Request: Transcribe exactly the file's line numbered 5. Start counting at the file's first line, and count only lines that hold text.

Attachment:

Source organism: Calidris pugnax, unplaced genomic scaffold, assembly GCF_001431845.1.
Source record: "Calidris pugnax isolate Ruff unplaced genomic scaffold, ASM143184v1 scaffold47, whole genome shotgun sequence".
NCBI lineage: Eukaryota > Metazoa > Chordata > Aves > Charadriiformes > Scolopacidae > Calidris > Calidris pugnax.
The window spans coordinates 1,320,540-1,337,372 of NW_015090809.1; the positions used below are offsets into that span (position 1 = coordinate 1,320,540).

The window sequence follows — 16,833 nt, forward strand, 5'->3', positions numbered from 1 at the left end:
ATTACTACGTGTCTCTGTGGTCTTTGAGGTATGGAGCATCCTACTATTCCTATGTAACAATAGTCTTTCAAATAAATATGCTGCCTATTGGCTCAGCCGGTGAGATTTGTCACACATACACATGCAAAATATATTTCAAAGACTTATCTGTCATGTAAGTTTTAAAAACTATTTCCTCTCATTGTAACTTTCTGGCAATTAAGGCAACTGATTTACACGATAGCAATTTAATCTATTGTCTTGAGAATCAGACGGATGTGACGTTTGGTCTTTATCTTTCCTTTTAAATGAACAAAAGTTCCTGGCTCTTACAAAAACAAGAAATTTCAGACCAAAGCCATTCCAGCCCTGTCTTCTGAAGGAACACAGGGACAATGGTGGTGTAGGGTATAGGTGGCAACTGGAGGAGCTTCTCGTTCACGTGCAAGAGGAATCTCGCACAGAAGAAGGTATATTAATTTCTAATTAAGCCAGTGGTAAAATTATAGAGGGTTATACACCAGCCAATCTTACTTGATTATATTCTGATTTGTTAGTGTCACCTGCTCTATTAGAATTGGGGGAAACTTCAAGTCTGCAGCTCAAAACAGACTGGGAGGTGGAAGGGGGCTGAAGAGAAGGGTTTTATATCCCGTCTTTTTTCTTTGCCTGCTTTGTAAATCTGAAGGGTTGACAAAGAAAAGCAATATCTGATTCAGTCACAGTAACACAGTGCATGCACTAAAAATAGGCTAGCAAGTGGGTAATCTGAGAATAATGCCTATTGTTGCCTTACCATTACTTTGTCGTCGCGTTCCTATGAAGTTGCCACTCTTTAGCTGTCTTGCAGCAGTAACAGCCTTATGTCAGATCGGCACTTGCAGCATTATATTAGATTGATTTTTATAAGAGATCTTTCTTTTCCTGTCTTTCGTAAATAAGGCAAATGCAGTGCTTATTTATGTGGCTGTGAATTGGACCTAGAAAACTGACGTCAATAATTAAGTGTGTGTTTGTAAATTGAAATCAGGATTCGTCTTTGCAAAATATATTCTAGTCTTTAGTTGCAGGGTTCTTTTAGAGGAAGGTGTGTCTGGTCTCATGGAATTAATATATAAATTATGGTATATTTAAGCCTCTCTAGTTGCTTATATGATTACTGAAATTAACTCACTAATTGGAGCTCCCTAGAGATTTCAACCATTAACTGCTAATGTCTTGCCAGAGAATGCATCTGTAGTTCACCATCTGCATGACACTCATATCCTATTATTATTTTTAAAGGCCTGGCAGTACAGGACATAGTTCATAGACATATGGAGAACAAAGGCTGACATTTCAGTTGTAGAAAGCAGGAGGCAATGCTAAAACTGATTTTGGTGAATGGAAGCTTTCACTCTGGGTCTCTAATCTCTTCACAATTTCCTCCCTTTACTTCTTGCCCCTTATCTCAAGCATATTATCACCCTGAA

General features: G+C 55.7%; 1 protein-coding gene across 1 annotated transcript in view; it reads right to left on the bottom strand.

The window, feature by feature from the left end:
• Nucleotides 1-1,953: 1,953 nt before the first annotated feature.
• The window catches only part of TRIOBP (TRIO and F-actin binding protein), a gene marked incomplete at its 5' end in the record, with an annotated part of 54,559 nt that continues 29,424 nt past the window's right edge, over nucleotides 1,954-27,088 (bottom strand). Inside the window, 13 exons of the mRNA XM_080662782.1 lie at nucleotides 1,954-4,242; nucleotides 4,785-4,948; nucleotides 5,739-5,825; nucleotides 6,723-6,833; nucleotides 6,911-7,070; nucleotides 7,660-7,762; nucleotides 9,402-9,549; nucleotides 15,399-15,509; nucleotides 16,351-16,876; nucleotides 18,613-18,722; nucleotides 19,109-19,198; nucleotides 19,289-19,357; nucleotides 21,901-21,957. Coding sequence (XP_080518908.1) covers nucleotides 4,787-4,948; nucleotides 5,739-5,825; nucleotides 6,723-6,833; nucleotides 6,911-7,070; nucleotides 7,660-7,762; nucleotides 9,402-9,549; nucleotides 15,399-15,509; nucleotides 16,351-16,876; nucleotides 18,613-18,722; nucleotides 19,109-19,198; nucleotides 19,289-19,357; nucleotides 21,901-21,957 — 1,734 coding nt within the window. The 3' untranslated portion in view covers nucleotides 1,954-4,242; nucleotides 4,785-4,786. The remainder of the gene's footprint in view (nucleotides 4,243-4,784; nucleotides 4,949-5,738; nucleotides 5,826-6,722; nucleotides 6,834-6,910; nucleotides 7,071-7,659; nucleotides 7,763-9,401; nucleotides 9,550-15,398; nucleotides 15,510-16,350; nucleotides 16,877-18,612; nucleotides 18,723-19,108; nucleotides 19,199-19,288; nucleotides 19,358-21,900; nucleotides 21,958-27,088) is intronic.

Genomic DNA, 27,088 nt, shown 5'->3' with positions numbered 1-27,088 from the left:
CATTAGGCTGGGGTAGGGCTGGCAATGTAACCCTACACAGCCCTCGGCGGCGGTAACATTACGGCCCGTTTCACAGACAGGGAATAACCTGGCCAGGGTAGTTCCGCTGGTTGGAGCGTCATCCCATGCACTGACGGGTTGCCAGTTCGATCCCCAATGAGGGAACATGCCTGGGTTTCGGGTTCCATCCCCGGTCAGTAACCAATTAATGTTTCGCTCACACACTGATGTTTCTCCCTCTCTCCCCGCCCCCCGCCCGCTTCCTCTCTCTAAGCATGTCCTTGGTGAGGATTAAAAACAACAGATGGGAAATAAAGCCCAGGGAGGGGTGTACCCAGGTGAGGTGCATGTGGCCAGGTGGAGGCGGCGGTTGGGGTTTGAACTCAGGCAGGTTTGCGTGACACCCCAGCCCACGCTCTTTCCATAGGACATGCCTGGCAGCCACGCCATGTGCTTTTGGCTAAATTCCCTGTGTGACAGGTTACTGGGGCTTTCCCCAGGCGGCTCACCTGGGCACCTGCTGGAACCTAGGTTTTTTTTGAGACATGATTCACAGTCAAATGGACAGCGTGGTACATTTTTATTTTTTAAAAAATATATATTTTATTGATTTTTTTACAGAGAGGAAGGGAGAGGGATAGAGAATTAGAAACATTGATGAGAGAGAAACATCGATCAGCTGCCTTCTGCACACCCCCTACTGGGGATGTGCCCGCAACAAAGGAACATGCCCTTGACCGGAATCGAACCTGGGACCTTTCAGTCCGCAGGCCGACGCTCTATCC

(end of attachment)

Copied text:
The window sequence follows — 16,833 nt, forward strand, 5'->3', positions numbered from 1 at the left end: